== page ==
Juvenile Holdover Programs
Less restrictive than formal detention, juvenile holdover programs provide safe, temporary settings for youths who do not meet detention criteria but need a place to stay until appropriate arrangements can be made (APPA, n.d.). For example, holdover programs may be appropriate for rural runaways and minors who violate liquor laws. These programs allow law enforcement officers who have picked up youth to return to their duties while parents or other responsible parties are found. Holdover programs can be customized to meet local needs. They are especially useful in rural areas, where it can take hours for officers to travel to and from detention facilities. Holdover programs are staffed by community volunteers or paid staff and administered by law enforcement, juvenile courts, probation departments, or nonprofit organizations. Holdover programs can be located in nonsecure or combination secure/nonsecure settings. If a community's detention and shelter care facilities are too small or too crowded to accommodate a holdover program, the program can be located in an emergency shelter, probation office, hospital, hotel/motel, or other setting. Holdover programs sometimes are housed in community assessment centers. In more remote areas, staff may be on call.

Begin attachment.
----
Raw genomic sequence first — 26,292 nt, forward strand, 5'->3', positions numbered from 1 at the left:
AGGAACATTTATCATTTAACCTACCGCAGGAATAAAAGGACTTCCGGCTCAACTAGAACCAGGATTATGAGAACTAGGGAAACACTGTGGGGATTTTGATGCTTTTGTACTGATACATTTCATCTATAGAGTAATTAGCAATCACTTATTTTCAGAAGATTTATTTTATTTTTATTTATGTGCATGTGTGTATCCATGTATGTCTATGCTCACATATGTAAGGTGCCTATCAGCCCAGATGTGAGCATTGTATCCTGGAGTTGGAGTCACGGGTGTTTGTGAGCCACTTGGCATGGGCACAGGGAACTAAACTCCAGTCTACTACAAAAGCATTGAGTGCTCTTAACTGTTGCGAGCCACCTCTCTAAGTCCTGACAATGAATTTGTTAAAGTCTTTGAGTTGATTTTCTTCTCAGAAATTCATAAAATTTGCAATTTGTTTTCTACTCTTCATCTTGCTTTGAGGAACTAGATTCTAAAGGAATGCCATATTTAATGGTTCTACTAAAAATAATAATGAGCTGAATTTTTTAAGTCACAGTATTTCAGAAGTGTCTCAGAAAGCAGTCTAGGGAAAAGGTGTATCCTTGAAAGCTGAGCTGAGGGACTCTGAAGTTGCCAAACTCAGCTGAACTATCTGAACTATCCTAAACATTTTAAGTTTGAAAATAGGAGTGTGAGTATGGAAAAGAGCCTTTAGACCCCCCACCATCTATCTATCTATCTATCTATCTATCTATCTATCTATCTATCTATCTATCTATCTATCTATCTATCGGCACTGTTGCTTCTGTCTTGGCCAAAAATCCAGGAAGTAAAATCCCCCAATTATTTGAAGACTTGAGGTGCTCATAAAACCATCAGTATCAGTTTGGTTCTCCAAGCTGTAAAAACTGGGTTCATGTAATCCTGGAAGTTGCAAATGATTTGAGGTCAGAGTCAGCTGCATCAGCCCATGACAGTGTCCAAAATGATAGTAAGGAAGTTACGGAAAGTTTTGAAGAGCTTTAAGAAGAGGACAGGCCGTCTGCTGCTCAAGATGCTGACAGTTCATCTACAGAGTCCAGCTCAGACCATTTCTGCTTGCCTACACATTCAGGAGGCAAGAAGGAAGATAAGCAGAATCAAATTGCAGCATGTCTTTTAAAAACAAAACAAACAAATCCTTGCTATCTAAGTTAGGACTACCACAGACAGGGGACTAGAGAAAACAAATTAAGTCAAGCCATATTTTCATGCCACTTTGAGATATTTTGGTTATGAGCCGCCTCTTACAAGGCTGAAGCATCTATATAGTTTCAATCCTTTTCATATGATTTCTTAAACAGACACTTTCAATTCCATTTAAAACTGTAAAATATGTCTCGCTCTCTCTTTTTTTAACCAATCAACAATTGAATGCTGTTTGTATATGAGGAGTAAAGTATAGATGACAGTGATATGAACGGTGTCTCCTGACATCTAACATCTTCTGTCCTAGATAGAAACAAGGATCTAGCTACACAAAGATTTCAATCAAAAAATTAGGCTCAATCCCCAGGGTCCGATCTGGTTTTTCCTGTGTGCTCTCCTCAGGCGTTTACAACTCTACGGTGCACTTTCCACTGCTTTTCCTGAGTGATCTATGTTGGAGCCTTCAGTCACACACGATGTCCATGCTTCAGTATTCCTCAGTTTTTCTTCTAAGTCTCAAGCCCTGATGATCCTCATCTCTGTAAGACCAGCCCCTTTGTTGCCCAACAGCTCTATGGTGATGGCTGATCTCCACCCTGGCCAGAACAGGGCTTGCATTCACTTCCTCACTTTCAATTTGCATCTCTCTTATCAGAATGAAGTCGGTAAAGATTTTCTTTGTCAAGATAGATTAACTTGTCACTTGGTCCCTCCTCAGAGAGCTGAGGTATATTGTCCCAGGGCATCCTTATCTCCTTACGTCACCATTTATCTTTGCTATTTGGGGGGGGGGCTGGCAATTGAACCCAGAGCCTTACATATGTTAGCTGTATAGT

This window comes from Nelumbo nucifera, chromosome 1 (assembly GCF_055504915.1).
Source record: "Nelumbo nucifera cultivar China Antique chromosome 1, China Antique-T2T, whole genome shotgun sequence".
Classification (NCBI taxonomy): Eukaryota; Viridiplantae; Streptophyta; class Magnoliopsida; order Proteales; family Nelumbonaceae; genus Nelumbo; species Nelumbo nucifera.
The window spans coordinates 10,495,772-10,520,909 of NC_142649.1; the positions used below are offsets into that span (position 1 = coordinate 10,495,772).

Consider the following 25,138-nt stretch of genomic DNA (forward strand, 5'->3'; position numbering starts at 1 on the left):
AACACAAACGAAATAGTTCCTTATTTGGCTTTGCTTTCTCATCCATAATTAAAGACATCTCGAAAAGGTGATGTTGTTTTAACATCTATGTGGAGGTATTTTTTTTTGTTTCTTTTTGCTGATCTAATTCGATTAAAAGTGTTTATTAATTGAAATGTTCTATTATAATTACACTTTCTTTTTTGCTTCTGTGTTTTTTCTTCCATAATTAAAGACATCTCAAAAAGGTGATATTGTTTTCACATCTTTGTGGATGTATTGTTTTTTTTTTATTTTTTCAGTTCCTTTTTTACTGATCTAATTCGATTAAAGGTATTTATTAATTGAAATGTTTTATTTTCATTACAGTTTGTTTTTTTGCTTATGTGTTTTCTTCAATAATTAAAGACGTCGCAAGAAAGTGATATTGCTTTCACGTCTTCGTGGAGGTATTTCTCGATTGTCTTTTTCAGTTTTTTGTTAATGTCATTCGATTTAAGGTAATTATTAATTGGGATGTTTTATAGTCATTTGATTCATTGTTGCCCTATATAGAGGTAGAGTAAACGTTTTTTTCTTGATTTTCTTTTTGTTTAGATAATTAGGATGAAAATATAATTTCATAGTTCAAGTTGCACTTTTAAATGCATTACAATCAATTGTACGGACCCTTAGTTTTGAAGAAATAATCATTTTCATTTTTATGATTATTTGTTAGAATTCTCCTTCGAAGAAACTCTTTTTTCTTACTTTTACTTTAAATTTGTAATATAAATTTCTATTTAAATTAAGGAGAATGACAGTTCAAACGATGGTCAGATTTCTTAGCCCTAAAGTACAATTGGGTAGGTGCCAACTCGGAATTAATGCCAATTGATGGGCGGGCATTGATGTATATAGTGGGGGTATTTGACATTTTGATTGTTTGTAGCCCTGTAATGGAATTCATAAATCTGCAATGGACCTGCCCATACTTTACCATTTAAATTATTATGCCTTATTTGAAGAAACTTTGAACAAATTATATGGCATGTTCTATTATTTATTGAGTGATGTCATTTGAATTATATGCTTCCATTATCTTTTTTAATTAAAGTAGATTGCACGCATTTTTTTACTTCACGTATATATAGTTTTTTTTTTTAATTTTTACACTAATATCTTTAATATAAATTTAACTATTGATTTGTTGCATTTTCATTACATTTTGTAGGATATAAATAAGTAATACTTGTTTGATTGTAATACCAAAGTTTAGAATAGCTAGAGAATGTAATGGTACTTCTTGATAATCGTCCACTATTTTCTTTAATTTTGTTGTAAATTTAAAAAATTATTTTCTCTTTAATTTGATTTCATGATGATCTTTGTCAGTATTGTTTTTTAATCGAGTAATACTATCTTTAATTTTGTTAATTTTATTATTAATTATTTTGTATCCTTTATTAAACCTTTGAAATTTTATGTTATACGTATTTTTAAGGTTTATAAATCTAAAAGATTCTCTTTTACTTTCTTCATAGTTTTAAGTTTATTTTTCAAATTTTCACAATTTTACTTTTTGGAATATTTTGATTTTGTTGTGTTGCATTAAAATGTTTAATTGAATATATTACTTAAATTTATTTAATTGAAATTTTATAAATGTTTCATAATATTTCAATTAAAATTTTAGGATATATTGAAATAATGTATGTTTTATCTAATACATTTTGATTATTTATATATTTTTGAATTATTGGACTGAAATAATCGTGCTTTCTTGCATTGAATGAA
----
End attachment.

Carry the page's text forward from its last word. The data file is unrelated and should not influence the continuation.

See Implementation Guide for Juvenile Holdover Programs: Executive Summary
Obtain complete Implementation Guide for Juvenile Holdover Programs .
OJJDP Deinstitutionalization of Status Offenders
Best Practices Database
The OJJDP Deinstitutionalization of Status Offenders Best Practices Database was created and developed by
Development Services Group
under Cooperative Agreement #2008-JF-FX-0072.